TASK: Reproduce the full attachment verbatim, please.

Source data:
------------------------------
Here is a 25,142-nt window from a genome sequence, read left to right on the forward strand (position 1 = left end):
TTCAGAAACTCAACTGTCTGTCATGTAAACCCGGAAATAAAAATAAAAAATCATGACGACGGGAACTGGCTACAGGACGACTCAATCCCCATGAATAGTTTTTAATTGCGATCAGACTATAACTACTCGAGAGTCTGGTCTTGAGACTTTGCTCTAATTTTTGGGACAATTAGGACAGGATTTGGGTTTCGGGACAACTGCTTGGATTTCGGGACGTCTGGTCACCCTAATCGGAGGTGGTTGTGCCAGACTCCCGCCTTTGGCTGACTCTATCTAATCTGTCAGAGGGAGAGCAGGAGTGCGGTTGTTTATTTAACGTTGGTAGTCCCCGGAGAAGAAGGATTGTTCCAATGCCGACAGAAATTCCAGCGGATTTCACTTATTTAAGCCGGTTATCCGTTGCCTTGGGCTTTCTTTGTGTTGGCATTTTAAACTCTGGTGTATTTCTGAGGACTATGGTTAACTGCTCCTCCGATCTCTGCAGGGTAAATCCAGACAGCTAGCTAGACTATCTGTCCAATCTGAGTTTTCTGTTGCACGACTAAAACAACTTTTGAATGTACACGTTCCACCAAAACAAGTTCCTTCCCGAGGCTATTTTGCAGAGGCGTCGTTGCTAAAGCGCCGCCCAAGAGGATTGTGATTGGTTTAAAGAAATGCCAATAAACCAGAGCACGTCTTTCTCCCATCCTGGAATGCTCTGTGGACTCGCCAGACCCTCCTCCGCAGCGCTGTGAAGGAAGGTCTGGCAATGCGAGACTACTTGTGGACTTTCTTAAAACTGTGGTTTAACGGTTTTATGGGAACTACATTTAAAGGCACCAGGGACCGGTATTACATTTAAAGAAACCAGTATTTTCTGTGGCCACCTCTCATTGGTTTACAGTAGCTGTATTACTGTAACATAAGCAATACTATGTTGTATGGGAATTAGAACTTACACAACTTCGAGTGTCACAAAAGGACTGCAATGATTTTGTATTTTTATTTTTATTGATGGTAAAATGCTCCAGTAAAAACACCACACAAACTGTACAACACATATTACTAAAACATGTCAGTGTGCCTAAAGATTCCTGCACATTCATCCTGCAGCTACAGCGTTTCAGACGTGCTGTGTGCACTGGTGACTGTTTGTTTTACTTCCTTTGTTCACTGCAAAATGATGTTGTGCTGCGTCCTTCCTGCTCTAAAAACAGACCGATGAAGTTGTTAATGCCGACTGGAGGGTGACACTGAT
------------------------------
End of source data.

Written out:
Here is a 25,142-nt window from a genome sequence, read left to right on the forward strand (position 1 = left end):
TTCAGAAACTCAACTGTCTGTCATGTAAACCCGGAAATAAAAATAAAAAATCATGACGACGGGAACTGGCTACAGGACGACTCAATCCCCATGAATAGTTTTTAATTGCGATCAGACTATAACTACTCGAGAGTCTGGTCTTGAGACTTTGCTCTAATTTTTGGGACAATTAGGACAGGATTTGGGTTTCGGGACAACTGCTTGGATTTCGGGACGTCTGGTCACCCTAATCGGAGGTGGTTGTGCCAGACTCCCGCCTTTGGCTGACTCTATCTAATCTGTCAGAGGGAGAGCAGGAGTGCGGTTGTTTATTTAACGTTGGTAGTCCCCGGAGAAGAAGGATTGTTCCAATGCCGACAGAAATTCCAGCGGATTTCACTTATTTAAGCCGGTTATCCGTTGCCTTGGGCTTTCTTTGTGTTGGCATTTTAAACTCTGGTGTATTTCTGAGGACTATGGTTAACTGCTCCTCCGATCTCTGCAGGGTAAATCCAGACAGCTAGCTAGACTATCTGTCCAATCTGAGTTTTCTGTTGCACGACTAAAACAACTTTTGAATGTACACGTTCCACCAAAACAAGTTCCTTCCCGAGGCTATTTTGCAGAGGCGTCGTTGCTAAAGCGCCGCCCAAGAGGATTGTGATTGGTTTAAAGAAATGCCAATAAACCAGAGCACGTCTTTCTCCCATCCTGGAATGCTCTGTGGACTCGCCAGACCCTCCTCCGCAGCGCTGTGAAGGAAGGTCTGGCAATGCGAGACTACTTGTGGACTTTCTTAAAACTGTGGTTTAACGGTTTTATGGGAACTACATTTAAAGGCACCAGGGACCGGTATTACATTTAAAGAAACCAGTATTTTCTGTGGCCACCTCTCATTGGTTTACAGTAGCTGTATTACTGTAACATAAGCAATACTATGTTGTATGGGAATTAGAACTTACACAACTTCGAGTGTCACAAAAGGACTGCAATGATTTTGTATTTTTATTTTTATTGATGGTAAAATGCTCCAGTAAAAACACCACACAAACTGTACAACACATATTACTAAAACATGTCAGTGTGCCTAAAGATTCCTGCACATTCATCCTGCAGCTACAGCGTTTCAGACGTGCTGTGTGCACTGGTGACTGTTTGTTTTACTTCCTTTGTTCACTGCAAAATGATGTTGTGCTGCGTCCTTCCTGCTCTAAAAACAGACCGATGAAGTTGTTAATGCCGACTGGAGGGTGACACTGAT